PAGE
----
We were first in line on the rope, but the current was too strong, so too much air had been used and people were having too much difficulty just holding on, so we skipped the 50 foot safety stop, and went to 15 feet, and waited in the garden of bubbles. Back on board, Atilla, the anti-hero, was beginning to warm up more. He complimented my equipment, which I took as complete insincerity, a surrogate for an apology for his being rude earlier. He hung off the stern chain smoking before handing me a package of peanut-butter and cheese crackers. A fair amount of time was spent discussing how other instructors misbehaved, either by lobstering while teaching, or misleading their students in conventionalities, such as the arrangement of my octopus. I wasn’t surprised; in a predominantly male hobby, competition is the lingua franca, and if you can’t be best, you undercut the rest.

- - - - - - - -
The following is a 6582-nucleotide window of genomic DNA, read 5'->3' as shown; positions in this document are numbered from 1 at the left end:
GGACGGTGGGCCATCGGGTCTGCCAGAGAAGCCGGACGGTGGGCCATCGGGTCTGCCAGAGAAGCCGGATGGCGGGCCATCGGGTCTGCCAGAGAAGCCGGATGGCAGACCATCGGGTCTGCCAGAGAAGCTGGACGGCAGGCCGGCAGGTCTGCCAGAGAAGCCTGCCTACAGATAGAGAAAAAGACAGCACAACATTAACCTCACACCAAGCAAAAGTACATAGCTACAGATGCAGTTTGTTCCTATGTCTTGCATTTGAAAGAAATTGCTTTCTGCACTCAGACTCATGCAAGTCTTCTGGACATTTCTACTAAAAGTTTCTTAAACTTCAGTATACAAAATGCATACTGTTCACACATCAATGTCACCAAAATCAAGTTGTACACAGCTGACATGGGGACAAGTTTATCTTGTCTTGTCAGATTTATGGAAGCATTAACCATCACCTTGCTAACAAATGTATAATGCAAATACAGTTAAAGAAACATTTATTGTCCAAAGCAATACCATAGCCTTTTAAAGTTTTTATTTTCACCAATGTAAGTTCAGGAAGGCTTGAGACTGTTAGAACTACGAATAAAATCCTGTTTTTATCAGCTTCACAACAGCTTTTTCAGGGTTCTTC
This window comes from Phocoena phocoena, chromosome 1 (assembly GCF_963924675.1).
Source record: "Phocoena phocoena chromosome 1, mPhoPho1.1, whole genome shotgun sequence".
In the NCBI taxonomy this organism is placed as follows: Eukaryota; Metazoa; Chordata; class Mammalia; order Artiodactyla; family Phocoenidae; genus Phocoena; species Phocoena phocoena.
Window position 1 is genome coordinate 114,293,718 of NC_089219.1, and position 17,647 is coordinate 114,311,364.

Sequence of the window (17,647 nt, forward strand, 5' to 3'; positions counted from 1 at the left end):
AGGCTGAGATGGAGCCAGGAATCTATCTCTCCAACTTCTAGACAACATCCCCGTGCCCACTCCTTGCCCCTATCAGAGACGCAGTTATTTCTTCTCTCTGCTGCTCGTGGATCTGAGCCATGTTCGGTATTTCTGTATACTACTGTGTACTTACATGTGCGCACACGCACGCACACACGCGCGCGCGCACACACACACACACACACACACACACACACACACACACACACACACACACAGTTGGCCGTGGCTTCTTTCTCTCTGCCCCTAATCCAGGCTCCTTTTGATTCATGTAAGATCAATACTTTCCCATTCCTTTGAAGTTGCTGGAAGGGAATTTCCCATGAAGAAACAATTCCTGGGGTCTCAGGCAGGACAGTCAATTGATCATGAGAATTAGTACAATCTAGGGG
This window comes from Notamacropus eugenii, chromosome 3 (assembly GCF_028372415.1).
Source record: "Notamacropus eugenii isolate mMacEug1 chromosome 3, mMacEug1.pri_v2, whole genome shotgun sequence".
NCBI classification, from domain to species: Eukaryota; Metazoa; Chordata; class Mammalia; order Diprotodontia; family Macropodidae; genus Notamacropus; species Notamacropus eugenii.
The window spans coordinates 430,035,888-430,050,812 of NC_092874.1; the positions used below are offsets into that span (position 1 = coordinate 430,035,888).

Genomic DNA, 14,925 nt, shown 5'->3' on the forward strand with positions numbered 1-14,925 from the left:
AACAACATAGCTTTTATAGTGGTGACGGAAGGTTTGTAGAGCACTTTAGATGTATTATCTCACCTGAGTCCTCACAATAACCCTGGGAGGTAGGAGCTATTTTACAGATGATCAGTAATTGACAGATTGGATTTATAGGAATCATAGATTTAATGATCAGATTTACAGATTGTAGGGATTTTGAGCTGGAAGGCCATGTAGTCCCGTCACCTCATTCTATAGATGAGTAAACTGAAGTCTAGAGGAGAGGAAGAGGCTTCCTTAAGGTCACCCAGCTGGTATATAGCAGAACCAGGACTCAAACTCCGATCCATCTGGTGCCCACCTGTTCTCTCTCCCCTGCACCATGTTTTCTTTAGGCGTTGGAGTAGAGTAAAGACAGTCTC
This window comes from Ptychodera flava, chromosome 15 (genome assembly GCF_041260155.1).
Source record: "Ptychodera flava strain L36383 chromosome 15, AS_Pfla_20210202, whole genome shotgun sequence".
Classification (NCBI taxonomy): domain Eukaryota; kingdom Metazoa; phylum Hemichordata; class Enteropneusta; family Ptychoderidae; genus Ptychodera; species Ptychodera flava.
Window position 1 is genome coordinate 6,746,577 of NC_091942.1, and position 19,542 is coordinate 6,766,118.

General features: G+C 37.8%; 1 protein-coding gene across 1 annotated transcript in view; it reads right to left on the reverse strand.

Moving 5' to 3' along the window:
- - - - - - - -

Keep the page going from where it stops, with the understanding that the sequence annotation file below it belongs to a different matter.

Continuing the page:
The captain decided the current was too strong for a second dive, and a storm was rolling in, so we headed south and stopped at Sunkist reef. Compared to the Lady Luck, the reef was tranquil, almost boring. We came upon a green turtle tip-toed on the sand, which it lifted up and away.  Atilla considered this lucky sign. I saw two lionfish, gathered under a ledge. As I put my camera into the hollow, they both opened their fins, exposing the venomous spines, but I realized that getting a spear near them would be no issue. 

We conducted two navigational exercises. Reading the compass from the side, while holding it with both hands, arms extended at eye level, and staying on a zero, or north reading, then returning on a 180-degree, or south reading, and moving in a square, rotating at 90-degrees. While deep diving is more adrenaline-inducing and pushing the limits of no-decompression diving, or even decompression diving, navigation is the intellectual pursuit on the ocean. It’s aquatic-applied math. The compass is a tool that can be used for triangulating your position on the water's surface, where no marker can be placed, direct you where nothing can be seen or calculating trajectory. Still, I didn’t see any divers using their compass.